from Wiktionary, Creative Commons Attribution/Share-Alike License

  • n. A strain of cells derived from a tumor of Henrietta Lacks.


Sorry, no etymologies found.


  • Cells of this line are called HeLa cells because their original source was a tumor removed from a woman named Henrietta Lacks.

    NPR Topics: News

  • Taken from Lacks without her knowledge as she underwent surgery for the cervical cancer which killed her at the age of 31, her tumor cells became known as HeLa, after the first two letters of each of her names.

    Reuters: Top News

  • Scientists working with her cell cultures, known as HeLa cells, have developed cancer treatments, vaccines, and in-vitro fertilization and cloning technology.

    An Unwitting Heroine of Science

  • While the world has heard about, and benefited exponentially from the cells, dubbed HeLa, the story of this woman has remained untold.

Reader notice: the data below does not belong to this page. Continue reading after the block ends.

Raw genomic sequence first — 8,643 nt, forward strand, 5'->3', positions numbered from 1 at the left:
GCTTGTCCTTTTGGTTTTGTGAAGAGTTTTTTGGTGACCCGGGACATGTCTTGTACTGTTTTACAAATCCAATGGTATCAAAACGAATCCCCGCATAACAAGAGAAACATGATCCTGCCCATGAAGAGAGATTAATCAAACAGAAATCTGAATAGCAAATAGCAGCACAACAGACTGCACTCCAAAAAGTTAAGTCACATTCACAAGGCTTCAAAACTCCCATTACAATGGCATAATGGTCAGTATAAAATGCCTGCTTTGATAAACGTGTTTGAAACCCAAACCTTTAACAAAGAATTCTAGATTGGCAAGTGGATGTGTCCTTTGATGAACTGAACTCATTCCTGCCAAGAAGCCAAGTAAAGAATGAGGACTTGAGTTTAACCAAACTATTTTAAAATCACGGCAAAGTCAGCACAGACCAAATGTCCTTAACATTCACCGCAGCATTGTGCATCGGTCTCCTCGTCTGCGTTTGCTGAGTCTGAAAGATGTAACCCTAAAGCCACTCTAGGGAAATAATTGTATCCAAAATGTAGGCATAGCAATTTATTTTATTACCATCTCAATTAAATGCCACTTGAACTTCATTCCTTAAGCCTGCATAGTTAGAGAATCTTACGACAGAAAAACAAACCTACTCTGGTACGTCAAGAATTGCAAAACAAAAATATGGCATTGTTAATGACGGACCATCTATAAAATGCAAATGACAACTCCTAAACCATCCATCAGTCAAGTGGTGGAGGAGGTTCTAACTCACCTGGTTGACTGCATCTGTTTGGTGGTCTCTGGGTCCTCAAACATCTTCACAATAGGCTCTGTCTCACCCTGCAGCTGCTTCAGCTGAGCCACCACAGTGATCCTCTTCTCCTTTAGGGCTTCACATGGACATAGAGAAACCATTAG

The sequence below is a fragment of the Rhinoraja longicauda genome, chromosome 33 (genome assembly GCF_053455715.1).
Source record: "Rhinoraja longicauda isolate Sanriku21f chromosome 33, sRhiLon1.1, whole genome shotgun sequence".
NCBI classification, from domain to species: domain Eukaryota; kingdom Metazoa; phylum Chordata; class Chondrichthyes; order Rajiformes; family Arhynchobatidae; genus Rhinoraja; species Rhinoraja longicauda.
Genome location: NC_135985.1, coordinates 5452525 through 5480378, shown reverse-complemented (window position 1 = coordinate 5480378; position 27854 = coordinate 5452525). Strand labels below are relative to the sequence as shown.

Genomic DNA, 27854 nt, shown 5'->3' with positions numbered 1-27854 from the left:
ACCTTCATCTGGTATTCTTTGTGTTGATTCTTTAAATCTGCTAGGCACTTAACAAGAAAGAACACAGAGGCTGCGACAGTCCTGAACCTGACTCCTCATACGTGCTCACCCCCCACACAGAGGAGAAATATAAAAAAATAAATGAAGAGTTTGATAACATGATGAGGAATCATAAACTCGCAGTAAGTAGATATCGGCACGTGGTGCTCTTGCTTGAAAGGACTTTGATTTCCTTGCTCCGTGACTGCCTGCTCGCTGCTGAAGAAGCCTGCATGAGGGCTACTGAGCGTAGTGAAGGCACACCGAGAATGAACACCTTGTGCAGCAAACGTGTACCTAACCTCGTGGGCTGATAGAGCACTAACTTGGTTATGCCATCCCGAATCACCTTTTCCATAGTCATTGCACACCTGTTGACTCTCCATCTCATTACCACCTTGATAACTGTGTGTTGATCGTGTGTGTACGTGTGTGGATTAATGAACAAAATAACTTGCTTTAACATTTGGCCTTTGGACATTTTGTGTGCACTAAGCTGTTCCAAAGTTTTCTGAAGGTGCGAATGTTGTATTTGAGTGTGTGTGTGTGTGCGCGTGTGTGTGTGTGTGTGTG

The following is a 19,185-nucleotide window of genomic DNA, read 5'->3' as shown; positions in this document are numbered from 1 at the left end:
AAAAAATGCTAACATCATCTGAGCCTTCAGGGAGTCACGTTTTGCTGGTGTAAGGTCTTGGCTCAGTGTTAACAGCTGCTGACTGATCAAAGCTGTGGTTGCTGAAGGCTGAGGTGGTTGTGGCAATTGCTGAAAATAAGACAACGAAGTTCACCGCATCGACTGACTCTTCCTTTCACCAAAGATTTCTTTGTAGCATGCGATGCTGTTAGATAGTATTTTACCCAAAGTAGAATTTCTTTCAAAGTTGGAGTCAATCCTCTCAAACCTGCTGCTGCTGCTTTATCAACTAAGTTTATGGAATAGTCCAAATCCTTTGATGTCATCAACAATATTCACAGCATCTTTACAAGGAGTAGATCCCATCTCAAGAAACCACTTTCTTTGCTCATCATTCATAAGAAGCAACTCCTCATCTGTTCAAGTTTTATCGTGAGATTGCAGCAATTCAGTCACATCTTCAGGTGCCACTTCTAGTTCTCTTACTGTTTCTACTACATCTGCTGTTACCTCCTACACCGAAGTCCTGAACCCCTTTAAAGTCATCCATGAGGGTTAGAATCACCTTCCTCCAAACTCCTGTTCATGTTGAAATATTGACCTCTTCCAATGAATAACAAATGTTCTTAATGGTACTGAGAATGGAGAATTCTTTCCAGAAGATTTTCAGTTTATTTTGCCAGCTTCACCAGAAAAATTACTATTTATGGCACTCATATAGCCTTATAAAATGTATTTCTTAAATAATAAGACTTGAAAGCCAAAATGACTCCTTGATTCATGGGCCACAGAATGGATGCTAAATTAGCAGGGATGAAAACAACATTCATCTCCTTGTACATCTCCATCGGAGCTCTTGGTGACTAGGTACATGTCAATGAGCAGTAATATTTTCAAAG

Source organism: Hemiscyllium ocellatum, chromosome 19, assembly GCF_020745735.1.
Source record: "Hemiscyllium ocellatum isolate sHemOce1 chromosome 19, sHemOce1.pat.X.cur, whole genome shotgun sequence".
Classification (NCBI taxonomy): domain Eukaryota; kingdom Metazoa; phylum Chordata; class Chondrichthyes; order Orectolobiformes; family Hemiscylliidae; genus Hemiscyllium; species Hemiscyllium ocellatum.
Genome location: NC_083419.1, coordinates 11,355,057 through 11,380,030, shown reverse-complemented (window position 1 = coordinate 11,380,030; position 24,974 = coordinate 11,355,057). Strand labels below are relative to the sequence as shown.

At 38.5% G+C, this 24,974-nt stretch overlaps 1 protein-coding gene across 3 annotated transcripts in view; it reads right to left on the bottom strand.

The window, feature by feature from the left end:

The Immortal Life of Henrietta Lacks: Inequity and Cervical Cancer « Gender Across Borders

  • Based on the differences between the expression of regulatory RNAs, they identified a half-dozen regulatory RNAs that created a distinct fingerprint in one specific cancer cell line called HeLa.

    Ars Technica

  • She's simply called HeLa, the code name given to the world's first immortal human cells

    NPR Topics: News

  • Scientists had been struggling in vain to grow human cells in the laboratory for years, and Lacks 'cells, which would come to be known as HeLa -- a combination of her first and last names -- grew everywhere.

    Memphis Commercial Appeal Stories

  • A strain of cancerous human cells (called HeLa cells) have evolved to become a wild unicellular life form. orgaism, nor are HeLa cells "a wild unicellular life form."

    CreationWiki - Recent changes [en]

  • A strain of cancerous human cells (called HeLa cells) have evolved to become a wild unicellular life form.

    CreationWiki - Recent changes [en]

  • Using so-called HeLa cells, scientists developed a polio vaccine, pursued HIV research, mapped genes, created in vitro fertilization and pursued a host of other advances. - News


Log in or sign up to get involved in the conversation. It's quick and easy.